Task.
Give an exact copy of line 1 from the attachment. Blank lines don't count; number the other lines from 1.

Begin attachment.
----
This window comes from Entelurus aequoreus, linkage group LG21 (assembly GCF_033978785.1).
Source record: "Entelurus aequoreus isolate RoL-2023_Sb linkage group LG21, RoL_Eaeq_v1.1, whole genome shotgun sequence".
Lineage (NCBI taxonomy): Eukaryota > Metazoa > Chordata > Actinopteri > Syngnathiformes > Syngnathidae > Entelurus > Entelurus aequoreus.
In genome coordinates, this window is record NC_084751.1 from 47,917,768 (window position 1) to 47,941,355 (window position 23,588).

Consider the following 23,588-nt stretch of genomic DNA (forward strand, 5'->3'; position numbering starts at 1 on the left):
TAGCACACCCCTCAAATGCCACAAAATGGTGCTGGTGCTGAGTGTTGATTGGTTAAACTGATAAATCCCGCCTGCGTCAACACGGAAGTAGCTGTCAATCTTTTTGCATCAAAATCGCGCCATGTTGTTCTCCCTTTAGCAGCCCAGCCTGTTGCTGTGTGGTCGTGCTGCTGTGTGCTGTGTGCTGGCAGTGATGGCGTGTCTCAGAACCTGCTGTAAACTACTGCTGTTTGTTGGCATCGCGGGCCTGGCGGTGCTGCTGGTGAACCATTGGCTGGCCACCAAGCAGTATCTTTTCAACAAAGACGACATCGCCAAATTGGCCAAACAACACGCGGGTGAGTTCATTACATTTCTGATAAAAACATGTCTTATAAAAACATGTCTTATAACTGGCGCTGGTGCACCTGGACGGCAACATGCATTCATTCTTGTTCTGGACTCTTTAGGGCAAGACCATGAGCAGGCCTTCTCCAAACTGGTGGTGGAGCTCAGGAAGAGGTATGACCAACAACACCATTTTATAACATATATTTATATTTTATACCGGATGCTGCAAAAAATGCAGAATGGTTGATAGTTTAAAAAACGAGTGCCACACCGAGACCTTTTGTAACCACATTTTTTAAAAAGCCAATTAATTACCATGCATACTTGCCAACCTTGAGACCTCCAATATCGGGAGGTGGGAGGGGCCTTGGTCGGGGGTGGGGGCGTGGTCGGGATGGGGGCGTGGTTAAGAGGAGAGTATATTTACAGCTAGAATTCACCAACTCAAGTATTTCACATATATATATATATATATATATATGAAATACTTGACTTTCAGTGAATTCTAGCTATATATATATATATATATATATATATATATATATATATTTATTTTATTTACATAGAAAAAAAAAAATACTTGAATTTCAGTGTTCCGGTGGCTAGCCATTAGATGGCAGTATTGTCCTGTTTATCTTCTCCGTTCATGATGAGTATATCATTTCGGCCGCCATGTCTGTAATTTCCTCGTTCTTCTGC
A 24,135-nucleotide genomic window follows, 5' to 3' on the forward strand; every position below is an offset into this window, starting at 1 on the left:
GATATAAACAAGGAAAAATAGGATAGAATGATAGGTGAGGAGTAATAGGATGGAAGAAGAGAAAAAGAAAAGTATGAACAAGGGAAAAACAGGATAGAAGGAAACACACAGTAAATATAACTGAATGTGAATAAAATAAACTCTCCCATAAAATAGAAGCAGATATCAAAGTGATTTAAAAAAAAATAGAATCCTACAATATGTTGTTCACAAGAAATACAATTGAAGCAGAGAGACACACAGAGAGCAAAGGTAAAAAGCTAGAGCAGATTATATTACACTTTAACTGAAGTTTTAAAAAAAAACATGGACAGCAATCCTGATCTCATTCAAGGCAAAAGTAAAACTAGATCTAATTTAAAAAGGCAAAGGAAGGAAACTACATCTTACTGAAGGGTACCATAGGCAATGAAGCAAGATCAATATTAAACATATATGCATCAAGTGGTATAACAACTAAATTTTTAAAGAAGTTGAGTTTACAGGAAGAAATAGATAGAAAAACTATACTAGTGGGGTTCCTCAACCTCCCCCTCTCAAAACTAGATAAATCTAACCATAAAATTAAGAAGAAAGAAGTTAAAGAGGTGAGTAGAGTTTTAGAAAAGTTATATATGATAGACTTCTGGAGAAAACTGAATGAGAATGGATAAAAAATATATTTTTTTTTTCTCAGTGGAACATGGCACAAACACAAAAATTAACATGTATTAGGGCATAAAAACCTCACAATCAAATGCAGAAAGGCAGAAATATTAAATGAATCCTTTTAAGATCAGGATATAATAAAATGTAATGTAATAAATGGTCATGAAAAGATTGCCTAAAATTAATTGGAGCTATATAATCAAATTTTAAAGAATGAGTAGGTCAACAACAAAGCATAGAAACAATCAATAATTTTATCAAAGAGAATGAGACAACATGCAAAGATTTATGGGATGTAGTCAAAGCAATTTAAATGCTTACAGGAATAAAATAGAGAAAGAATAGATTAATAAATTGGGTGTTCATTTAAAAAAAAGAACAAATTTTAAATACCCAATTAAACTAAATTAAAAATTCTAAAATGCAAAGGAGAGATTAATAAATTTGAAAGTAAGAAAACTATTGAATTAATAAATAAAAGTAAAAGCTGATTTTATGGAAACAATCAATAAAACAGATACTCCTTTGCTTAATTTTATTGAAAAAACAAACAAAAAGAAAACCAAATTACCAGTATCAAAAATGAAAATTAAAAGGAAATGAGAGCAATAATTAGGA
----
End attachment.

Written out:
This window comes from Entelurus aequoreus, linkage group LG21 (assembly GCF_033978785.1).